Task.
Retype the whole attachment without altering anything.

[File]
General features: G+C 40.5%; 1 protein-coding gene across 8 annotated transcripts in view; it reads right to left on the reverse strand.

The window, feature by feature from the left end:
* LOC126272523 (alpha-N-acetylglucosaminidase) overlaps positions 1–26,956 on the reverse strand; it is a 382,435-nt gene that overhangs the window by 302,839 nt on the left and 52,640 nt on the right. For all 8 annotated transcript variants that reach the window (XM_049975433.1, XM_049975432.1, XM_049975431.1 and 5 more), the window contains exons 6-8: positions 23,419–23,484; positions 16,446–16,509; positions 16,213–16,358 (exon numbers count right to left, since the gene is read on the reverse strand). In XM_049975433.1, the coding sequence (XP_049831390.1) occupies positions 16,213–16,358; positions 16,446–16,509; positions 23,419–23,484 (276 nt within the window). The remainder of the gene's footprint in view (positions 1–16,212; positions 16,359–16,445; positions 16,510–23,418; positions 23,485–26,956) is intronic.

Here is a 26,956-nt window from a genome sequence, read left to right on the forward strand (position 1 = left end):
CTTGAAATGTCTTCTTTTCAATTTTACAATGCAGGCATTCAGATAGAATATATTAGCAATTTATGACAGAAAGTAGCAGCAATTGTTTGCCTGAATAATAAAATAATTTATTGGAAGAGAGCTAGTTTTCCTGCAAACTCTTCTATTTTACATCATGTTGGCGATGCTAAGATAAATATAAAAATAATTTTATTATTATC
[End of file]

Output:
General features: G+C 40.5%; 1 protein-coding gene across 8 annotated transcripts in view; it reads right to left on the reverse strand.

The window, feature by feature from the left end:
* LOC126272523 (alpha-N-acetylglucosaminidase) overlaps positions 1–26,956 on the reverse strand; it is a 382,435-nt gene that overhangs the window by 302,839 nt on the left and 52,640 nt on the right. For all 8 annotated transcript variants that reach the window (XM_049975433.1, XM_049975432.1, XM_049975431.1 and 5 more), the window contains exons 6-8: positions 23,419–23,484; positions 16,446–16,509; positions 16,213–16,358 (exon numbers count right to left, since the gene is read on the reverse strand). In XM_049975433.1, the coding sequence (XP_049831390.1) occupies positions 16,213–16,358; positions 16,446–16,509; positions 23,419–23,484 (276 nt within the window). The remainder of the gene's footprint in view (positions 1–16,212; positions 16,359–16,445; positions 16,510–23,418; positions 23,485–26,956) is intronic.

Here is a 26,956-nt window from a genome sequence, read left to right on the forward strand (position 1 = left end):
CTTGAAATGTCTTCTTTTCAATTTTACAATGCAGGCATTCAGATAGAATATATTAGCAATTTATGACAGAAAGTAGCAGCAATTGTTTGCCTGAATAATAAAATAATTTATTGGAAGAGAGCTAGTTTTCCTGCAAACTCTTCTATTTTACATCATGTTGGCGATGCTAAGATAAATATAAAAATAATTTTATTATTATC